Seeing as it’s Father’s Day, it’s time for another paternal salute on this site. To contextualize everything else, we need to understand how we came to got to our own starting point. I blame my father. In 2011, it’s curious that greater channel choice doesn’t necessarily improve the offerings or operate in a manner that’s conducive to a hunger for obscure movies. I yearn for the days when post-11pm on a weekday or weekend would usher in an oddity bought cheap by a network that might play once and become a key part of a young person’s movie watching education. Somebody in the Grampian region might be lucky enough to get ‘Q — The Winged Serpent’ while we Anglia area dwellers had to make do with ‘Avant!’
It was a lot for a young mind to grasp.
I never trusted the timer settings on the weighty VCR that sat in a cabinet beneath the lounge TV and my knowledge of films barely extended beyond the usual suspects. My cinematic sage was my father, who would periodically spot something playing, sweep into action, throw in a Scotch 120 or 180 minute tape and leave it out for me to watch after (and occasionally before school). Given the sporadic nature of his taping, I’d regularly miss the opening ten minutes and hope that the ad breaks would announce the film’s name, but to this day I’m moved by these simple gestures to bless a young mind with some b-movie classics. In many ways it created my thirst for the esoteric, and there was barely a pattern to each sporadic offering beyond forays into the very violent or fantastical.
My father didn’t pay heed to the fact that many of these films were an ’18’ and I was eight years of age — I’m glad he didn’t too. I think he was fuelling my dual ambition to do horror film effects and draw comic books, because it was quite evident by my lack of patience or logic that I’d become an engineer like him or his father before me. Beyond that, I just think he wanted to share the cool things he’d spotted just before bedtime. It’s curious that particularly graphic body horrors never affected me like Medusa in ‘Clash of the Titans,’ Quint getting chomped in ‘Jaws’ or Colonel Dietrich’s melting face in ‘Raiders of the Lost Ark’ – those were horrors for all the family. I miss being able to recommend some goofy film where Christopher Lambert fights ninjas on a bullet train to him.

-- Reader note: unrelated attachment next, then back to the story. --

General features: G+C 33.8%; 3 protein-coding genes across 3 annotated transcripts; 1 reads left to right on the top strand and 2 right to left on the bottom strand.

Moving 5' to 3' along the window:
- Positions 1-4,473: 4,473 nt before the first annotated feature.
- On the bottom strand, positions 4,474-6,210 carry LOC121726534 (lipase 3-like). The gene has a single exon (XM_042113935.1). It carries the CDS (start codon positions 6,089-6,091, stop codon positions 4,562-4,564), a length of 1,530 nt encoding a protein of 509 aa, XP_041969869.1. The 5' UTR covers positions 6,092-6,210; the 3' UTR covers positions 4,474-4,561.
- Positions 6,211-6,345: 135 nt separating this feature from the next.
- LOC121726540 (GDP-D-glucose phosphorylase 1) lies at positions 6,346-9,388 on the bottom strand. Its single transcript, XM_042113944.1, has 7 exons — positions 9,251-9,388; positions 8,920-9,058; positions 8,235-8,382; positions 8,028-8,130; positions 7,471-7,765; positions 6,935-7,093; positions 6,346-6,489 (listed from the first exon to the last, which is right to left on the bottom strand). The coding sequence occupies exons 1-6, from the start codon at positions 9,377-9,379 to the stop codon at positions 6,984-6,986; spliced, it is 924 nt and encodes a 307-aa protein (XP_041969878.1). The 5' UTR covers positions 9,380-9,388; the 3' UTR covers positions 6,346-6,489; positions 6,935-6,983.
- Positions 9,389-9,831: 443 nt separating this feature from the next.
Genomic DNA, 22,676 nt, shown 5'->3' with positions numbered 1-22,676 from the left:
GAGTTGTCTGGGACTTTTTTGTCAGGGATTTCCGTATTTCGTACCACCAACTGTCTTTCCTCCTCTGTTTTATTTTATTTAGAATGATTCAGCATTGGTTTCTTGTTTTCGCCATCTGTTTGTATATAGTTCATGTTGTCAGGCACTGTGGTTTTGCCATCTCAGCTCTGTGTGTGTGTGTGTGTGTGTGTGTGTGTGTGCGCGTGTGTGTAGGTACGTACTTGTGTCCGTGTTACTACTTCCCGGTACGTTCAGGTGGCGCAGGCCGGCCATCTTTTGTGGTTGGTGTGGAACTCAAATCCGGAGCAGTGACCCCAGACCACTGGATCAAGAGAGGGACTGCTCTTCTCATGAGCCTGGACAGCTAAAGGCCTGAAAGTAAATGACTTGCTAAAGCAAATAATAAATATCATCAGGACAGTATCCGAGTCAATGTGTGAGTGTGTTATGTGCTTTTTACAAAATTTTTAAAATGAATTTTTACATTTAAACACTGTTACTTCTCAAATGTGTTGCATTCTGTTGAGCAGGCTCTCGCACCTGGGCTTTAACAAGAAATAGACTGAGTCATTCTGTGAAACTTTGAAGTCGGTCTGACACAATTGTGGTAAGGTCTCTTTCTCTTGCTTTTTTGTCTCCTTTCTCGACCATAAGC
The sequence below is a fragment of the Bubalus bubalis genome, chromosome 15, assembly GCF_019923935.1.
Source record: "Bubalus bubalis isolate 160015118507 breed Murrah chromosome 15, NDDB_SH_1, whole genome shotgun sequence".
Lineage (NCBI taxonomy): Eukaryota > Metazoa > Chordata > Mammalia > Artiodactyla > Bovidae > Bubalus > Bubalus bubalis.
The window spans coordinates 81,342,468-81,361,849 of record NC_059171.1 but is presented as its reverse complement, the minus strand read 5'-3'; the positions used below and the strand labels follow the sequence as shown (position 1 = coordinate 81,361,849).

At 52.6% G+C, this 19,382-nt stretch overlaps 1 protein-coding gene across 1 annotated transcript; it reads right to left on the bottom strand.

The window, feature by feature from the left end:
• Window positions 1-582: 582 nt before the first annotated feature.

It’s the little things that set off big things. Shouts to all the dads out there who feed young minds with music, films and literature.
I only ever wanted to see ‘Klute’ because it was frequently cited by my father as one of the greats. Should a child be watching a complex thriller about kidnap and prostitute murder? Probably not. He taped this for me after a lengthy wait for it to be screened again, and while I got to see Jane Fonda topless, it bored me. Now I appreciate the movie a great deal more, even if it’s not on the level of Alan J. Pakula’s ‘The Parallax View’ or ‘All the President’s Men’. I’ve always assumed that Jane was my dad’s main reason for putting this in his top ten.
BLOOD BEACH (1979)
He only hit record on this one at least twenty minutes in and we never knew the name. It was just referred to as, “the one with the sand monsters.” My dad knew that I would like anything in the vein of ‘Jaws’ or ‘Alligator’. I remember enjoying it, just because people were sucked under the beach by some sort of beast whenever the pacing became intolerable and someone from ‘Enter the Dragon’ (John Saxon) and Pauly from ‘Rocky’ (Burt Young) were in it. The trailer really makes it look like a detective film rather than a creature feature, which I’ll never understand. The open ending with baby monsters made me assume a sequel was imminent. I waited many years before calling off the search with regards to a follow-up.
On the way back from the swimming pool and while parked up waiting for my brother to finish his monday tennis match, my father told me of a film where a creature ripped through a man’s stomach and ran away during an evening meal. The following day, I drew a beetle leaping out of an agonised looking man in an exercise book and had the pages forcefully removed by a concerned teacher. The aura my father had created around ‘Alien’ was so great, that when he surprised me with a taped copy a few months later, I was initially terrified — then underwhelmed — by the weedy specimen that tore out of John Hurt’s chest.
TALES THAT WITNESS MADNESS (1973)
Another VHS that commenced a little late into the film. In fact, after some inaugural fuzz, it started with the gore scene from the end of ‘Mr. Tiger’ — one of the most well-known segments (it was an anthology horror), before I could understand the purpose of the film. Donald Pleasance talks to four inmates who went insane about how they ended up in an asylum, and my dad was actually keen to show me one of the lesser stories, with Joan Collins terrorised by a tree, but it’s the changing portrait in ‘Penny Farthing’ that really disturbed me. I liked the hit or miss nature of this, ‘Tales From the Crypt’ and ‘Asylum’ — if one story fell flat, at least another was never more than twenty minutes away.